Have you experienced starting an intense workout program, diligently sweating and working your butt off every day, and then gotten on the scale and seeing the number stay the same, or even go up? The Sedentary Athlete and Compensatory Eating saboteurs may be to blame. They go together like a couch and potato chips !
As we saw in the post on NEAT, calories burned from traditional exercise compared to calories burn from staying active throughout the day show that the latter is more important for overall energy expenditure.
That leaves the question of the role of exercise. Exercise is clearly excellent for physical and mental health. Particularly for the corporate culture, it is a great source of stress relief. For some, like me, it’s medicine, a confidence booster, a way to connect with people. Besides its mental health benefits, exercise is also a part of many weight loss programs.
While exercise is a contributing factor to weight loss, a mistake that I have made is letting a rigorous exercise regime skew my judgement regarding the other important components of Calories in Calories Out (CICO), like my diet. In this article, I will outline the pitfalls of solely relying on exercise for weight control and how you can shift your focus to use exercise as a supplement, not a means to an end.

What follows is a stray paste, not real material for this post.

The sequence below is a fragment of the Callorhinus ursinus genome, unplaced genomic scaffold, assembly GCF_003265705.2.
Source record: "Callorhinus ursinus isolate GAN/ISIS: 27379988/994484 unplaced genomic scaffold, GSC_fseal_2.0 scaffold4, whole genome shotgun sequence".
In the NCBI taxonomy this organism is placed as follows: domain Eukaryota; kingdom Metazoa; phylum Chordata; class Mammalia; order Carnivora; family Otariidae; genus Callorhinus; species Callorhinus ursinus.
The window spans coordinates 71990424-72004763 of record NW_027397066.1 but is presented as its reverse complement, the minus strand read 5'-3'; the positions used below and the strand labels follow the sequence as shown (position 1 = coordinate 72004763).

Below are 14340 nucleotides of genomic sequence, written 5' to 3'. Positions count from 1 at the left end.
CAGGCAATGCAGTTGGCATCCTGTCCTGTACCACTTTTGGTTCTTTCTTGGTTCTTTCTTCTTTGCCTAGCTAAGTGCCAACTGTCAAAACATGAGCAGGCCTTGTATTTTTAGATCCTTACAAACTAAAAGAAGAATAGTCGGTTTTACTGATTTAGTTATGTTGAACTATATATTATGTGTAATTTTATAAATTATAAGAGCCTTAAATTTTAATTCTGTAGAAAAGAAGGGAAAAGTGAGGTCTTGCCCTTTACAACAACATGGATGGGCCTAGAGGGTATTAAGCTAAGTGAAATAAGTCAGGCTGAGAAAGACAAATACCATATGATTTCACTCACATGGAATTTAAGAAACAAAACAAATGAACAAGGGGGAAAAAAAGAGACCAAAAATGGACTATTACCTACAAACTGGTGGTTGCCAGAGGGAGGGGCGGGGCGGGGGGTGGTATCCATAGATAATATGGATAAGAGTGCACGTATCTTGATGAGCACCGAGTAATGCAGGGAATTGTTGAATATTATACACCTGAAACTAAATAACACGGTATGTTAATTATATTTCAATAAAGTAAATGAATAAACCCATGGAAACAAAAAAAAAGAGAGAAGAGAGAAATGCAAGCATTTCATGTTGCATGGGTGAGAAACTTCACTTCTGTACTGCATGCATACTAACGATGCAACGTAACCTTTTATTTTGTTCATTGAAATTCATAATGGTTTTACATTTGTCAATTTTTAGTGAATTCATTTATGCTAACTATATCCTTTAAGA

For more on calories in and calories out and how the CICO equation works, read my post on cardio here.
The paradox of exercise
Studies have proven that exercise in and of itself does little for weight management. If you want to dig into all of these studies and their conclusions for exercise, you should read this article from Vox Magazine. The basic gist is that energy expenditure — or calories burned every day — includes not only movement but all the energy needed to run the thousands of functions that keep us alive. And that “Calories out” part of the equation is a variable that cannot be as controlled as we previously thought. The “calories in” is much more within our purview.
Take a moment, because this truth is hard to swallow: Intentional exercise is time consuming, hard on your body, and doesn’t burn as many calories as you think it does. It is, in the right amounts, great for your stress management, for muscle toning, and even fat loss, but most of us who are avidly into fitness have a propensity to think more is better and end up spending way too much time on exercise. And that’s not our fault – much of the advertising for high intensity workouts tout calorie burns of 700 calories per class – more than enough to cover a Big Mac – and some fries.
I was a prime example of this phenomenon. As my fitness journey progressed, I became an exercise machine. It wasn’t unusual for me to do a double SoulCycle class, walk 3-4 miles to and from work, and do another workout class after work. Coupled with working 12-14 hour days, that only left me time to do the two things and too exhausted to do much else. I would often cancel plans with friends, be a zombie needing naps all weekend, and even too tired to do something simple like go to the movies with my husband. Yet, the scale was going up. I cut carbs out of my diet and focused on getting a lot of protein and healthy fats – the scale went up even more.